10 Benefits Of Pilates

Pilates was developed by Joseph Pilates in the 1920’s and was intended as a physical fitness system called Contrology; it can be either aerobic or anaerobic and has specific breathing patterns. The objective at the time was to facilitate the rehabilitation of soldiers who were injured in WW1. It stabilized, strengthened, and stretched key muscles in the body.

His system emphasized economy of movement that would build and strengthen core muscles – which are the muscles in the torso – while lengthening and realigning the spine. His system has been widely used for rehabilitation and pain prevention and its focus on spinal alignment helps with posture. Since the focus is on strength and length, Pilates doesn’t add bulk to the muscles the way some fitness routines do. Rather, the muscles become longer and leaner, balance is improved, posture is more erect, and movement becomes easier.

Pilates improves blood circulation and increases the function of the lymphatic system so that metabolic toxins are more readily eliminated and overall health is improved. This type of training requires concentration in order to achieve a mind-body connection, so it improves focus and mental clarity.

Current estimates indicate that more than 12 million people worldwide use the system to improve their health, physical fitness, and flexibility. It’s used for rehab or prevention of injuries, and is appropriate for use by both men and women and by all age brackets. Another benefit of Pilates is that it can be performed on a mat or on equipment. Although it’s appropriate for both genders and people of all ages, those who are elderly or haven’t exercised in a long time should consult their medical professional before embarking on any exercise regimen. The workout may need modification for those with hypertension or labile blood pressure, a herniated disk, severe osteoporosis, or those who are at risk for a blood clot.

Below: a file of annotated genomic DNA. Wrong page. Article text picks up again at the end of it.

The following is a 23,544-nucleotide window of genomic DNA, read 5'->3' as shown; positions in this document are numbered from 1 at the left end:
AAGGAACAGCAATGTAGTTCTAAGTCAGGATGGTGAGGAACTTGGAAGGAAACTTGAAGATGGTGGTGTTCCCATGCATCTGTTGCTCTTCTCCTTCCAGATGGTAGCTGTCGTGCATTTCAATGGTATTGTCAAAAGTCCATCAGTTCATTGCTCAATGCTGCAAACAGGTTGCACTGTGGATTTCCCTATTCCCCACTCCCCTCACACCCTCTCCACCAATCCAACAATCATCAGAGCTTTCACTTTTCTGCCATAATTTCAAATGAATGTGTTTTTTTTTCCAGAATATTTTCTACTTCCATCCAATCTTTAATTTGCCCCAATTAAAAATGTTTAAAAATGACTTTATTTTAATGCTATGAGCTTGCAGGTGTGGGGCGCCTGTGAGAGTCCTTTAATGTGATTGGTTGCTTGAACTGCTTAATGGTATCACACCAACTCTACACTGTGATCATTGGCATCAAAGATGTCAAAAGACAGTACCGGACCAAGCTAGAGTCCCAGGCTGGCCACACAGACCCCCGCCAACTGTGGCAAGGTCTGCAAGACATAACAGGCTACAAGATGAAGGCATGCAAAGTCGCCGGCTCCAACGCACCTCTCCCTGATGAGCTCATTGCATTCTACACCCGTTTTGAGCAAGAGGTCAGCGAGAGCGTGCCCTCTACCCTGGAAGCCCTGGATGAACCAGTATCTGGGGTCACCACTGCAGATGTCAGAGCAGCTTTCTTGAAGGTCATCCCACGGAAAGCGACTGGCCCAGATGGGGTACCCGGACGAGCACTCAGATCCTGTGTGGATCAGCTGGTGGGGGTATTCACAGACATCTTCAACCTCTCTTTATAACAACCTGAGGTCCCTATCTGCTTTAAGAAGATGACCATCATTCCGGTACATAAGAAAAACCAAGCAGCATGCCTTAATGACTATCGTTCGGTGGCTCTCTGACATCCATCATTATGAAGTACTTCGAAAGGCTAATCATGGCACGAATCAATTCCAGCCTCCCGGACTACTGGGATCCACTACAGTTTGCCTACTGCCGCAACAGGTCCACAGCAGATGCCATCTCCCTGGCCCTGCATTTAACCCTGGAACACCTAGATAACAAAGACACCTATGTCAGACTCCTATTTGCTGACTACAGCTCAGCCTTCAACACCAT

1. Improved Flexibility

Flexibility is defined as the range of movement of joints and muscles in the body. Pilates has several different exercises that specifically target the muscles that will improve flexibility. Those exercises include the mermaid, the swan dive, the roll down, and the spine stretch, as well as others.

Since the Pilates regimen emphasizes lengthening and stretching muscles, flexibility will improve in the back, hips, hamstrings, and both the front and sides of the body. Muscles surrounding the spine are also stretched, which contributes to flexibility while improving core strength. As these muscles are stretched and lengthened, the body becomes more oxygenated because blood flow is increased. This makes the fascia more pliable, which improves range of motion and flexibility.

The fascia is a web-like substance that lies directly under the skin and covers the entire musculoskeletal system of the body. Over time, it can become sticky and stiff, which the Pilates exercises can alleviate. When blood circulation is increased, the function of the lymphatic system improves. This means that the metabolic waste that’s constantly being created in the body will be removed more efficiently, which will decrease muscle stiffness. This is particularly important for the elderly, since muscles shrink and shorten due to the aging process, and the fascia can become stiff to the point that mobility is hindered.